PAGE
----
Tickets for the Paralympic Games are selling out fast – so what is the best way of getting hold of one of the few remaining seats? Here’s our Q and A.
More than 2.1 million of the 2.5 million available tickets have already been sold – and organisers say this could be the first Paralympics to sell out in the 52 year history of the Games. That means 400,000 tickets will go on sale over the next two weeks. Some of the most popular events, including athletics, cycling and swimming. Contingency tickets will go on sale next week, priced from £10, but they are expected to sell out fast. All the sessions for the Olympic Park have already gone, but London Mayor Boris Johnson says organisers may release some day passes for the Park, as demand has been so high.
The official website set up for all Olympic and Paralympic tickets is still the official place to buy tickets. However many people have reported considerable problems when they’ve tried to use it: saying that despite spending a while selecting tickets, they then discover their choice is no longer available. Locog says that is because thousands of people are all trying to buy tickets at once, and by the time people have managed to enter their details, someone else has bought the tickets they were after.
Ticketmaster say they have “very limited ticket availability” via their website, which is currently getting around a million users a day. They anticipate that LOCOG will be releasing more tickets over the next two weeks, and advise people to keep checking the site to see what’s there. But they warn it might not be easy: “Tens of thousands of fans are potentially simultaneously hitting ‘Request’ for exactly the same tickets, but only one successful customer will be allocated these tickets, and they will appear as available until they have actually been sold.”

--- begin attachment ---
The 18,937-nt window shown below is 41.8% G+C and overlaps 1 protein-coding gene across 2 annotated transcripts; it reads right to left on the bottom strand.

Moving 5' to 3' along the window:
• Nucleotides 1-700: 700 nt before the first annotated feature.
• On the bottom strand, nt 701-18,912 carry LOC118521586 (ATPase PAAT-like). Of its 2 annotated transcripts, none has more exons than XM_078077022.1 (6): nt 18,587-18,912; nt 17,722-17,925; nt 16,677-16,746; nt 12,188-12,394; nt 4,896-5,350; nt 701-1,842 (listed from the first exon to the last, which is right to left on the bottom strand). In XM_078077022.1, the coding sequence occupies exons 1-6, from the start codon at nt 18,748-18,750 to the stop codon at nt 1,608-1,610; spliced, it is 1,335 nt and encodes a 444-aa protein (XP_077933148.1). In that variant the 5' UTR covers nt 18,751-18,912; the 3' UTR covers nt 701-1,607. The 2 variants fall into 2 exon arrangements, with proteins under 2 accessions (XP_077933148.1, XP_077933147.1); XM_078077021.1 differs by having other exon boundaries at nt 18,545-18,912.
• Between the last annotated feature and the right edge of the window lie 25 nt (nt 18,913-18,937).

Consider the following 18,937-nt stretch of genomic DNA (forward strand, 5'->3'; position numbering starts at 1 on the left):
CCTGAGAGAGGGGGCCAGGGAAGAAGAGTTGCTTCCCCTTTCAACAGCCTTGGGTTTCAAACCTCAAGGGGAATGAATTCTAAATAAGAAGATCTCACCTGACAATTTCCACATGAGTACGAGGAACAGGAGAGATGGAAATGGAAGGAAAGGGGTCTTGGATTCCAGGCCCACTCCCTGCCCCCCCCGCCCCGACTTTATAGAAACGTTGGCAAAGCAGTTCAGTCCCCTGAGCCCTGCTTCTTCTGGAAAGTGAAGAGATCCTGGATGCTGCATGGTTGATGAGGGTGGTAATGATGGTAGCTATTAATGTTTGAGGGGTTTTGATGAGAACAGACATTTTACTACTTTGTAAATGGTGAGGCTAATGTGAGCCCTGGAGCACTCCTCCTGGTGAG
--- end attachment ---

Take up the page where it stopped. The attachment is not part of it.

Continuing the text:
Traffic on the Paralympic ticket website has risen by 200 per cent since the start of the London 2012 Games, so when tickets do go up for sale, they are being snapped up fast. An unofficial Twitter alert feed has been set up, @2012Ticketalert. There are various other apps and other web tools set up to alert fans to available tickets: one of them, @benmarsh, has set up a ticket checker that will let you follow up to five events, and recieve audio alerts if any tickets suddenly become available, along with a link showing where to buy them.
Some tickets were showing availability for the opening ceremony of the Games, but only at the top prices of £500 or £350. It is a similar story for the closing ceremony – featuring a performance from Coldplay – which only has seats left for £250 or £350 each.
London has already outstripped ticket sales at the Beijing Games, which reached 1.8 million. 1.2 million tickets were sold at the Sydney Games in 2000, while just 850,000 were sold in 2004, at the Athens games. Inevitably, transport chiefs are already worrying about the pressure on London’s transport networks when the twelve day festival begins on 29 August.